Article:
There are different situations that would require a personal statement, each of which would have slightly different approaches. The most common types of personal statements are: cover letters, admissions essays, and statements of purpose. In all three of these situations, you as a writer are trying to convince the reader to invest in you by showing evidence of your ability and potential.
While the exact specifications of these writing tasks will vary, all of them expect the writer to disclose personal information and respond to the prompt clearly and fully. The idea of sharing details about your life or "bragging" about your qualities can feel deeply uncomfortable for many people. It is therefore important to remember the purpose of a personal statement. This type of writing exists to provide the reader with relevant information about you that would set you apart from others. A personal statement stands in conjunction with the rest of an application and transforms that data into a full picture of you as a person and how you would fit into the institution.
The Purdue Online Writing Lab has some excellent personal statement advice and examples.
An admission essay is part of the application to a college or university. The school will have access to a lot of information about your from the rest of your application, but this is your opportunity to present your full self. Think of it as a written interview where you get to provide more details about yourself that add to their understanding of how you would fit in the college environment.
The admissions essay typically prompts you to talk about a specific aspect of yourself that they would not know about from just your transcript and demographic information. The question may be about your goals, overcoming past challenges, service, or any other attribute the college views as being essential for success in that specific school.
Every university will have different expectations for how many admission essays you submit. They will also have varying word or character counts. It is important for you to use that limited space wisely to really persuade the reader that you are an ideal future student.
Cover letters serve a similar function to an admissions essay. This type of personal statement goes along with your resume or curriculum vitae to give a more complete description of you and why you would be the best choice for the position. Again, it serves as a written interview that allows a potential employer to narrow down the search to candidates that would be most competitive.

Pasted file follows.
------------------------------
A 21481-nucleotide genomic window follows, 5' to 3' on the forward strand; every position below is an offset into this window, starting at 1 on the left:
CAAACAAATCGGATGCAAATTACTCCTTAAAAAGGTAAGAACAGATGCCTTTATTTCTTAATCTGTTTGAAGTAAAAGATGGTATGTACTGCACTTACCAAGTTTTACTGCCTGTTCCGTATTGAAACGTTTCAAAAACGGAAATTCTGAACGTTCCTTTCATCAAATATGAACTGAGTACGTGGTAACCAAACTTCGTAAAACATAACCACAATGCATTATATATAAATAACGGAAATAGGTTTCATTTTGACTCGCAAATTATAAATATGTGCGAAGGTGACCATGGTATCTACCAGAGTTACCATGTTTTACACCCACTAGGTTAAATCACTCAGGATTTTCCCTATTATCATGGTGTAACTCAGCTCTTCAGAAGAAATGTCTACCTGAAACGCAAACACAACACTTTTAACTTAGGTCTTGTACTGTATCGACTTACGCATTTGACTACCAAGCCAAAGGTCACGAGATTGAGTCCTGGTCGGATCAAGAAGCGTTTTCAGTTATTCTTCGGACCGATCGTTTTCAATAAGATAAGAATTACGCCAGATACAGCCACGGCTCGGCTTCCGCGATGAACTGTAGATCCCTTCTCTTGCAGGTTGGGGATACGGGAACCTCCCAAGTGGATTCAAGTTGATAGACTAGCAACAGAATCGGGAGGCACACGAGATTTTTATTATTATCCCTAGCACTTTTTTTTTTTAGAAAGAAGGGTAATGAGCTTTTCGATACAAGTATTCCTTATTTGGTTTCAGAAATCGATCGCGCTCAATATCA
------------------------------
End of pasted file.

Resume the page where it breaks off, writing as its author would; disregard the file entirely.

In today's world of online submitted job applications, the resume or CV will get you through the initial sorting of applicants if the necessary experience is listed and certain buzz words are mentioned. The cover letter then discriminates between the applicants based on their character and personal alignment with the business.
Therefore, it is important to fully research the business you are applying for and to tailor your cover letter to the specific company. You can do this by looking at the mission or vision statements on the company website's About Us page. You can also learn about specific current projects and reference them in your cover letter. The cover letter is your way of showing that you really understand what the business is about and how you could contribute to it.
Cover letters do not generally have specific prompts. However, if the prompt were to be articulated, it would be something along the lines of:
That being said, some specialized careers may include a short written response to a question. For example, a teacher may be asked to provide their philosophy on learning.
Finally, there are times when you may be asked to write a more general personal statement. This might be as part of an application for a scholarship, a nomination to receive an award, a promotion, or an investment pitch. It may also be part of your personal goal setting routine.
The statement of purpose is slightly different than the other two personal statements because it is more focused on the present and future goals rather than your past experience. Like a cover letter, there is unlikely to be a specific prompt to respond to. However, you can approach a statement of purpose by thinking about these questions:
For this practice, you will write the statement tied to your personal goals in learning English.
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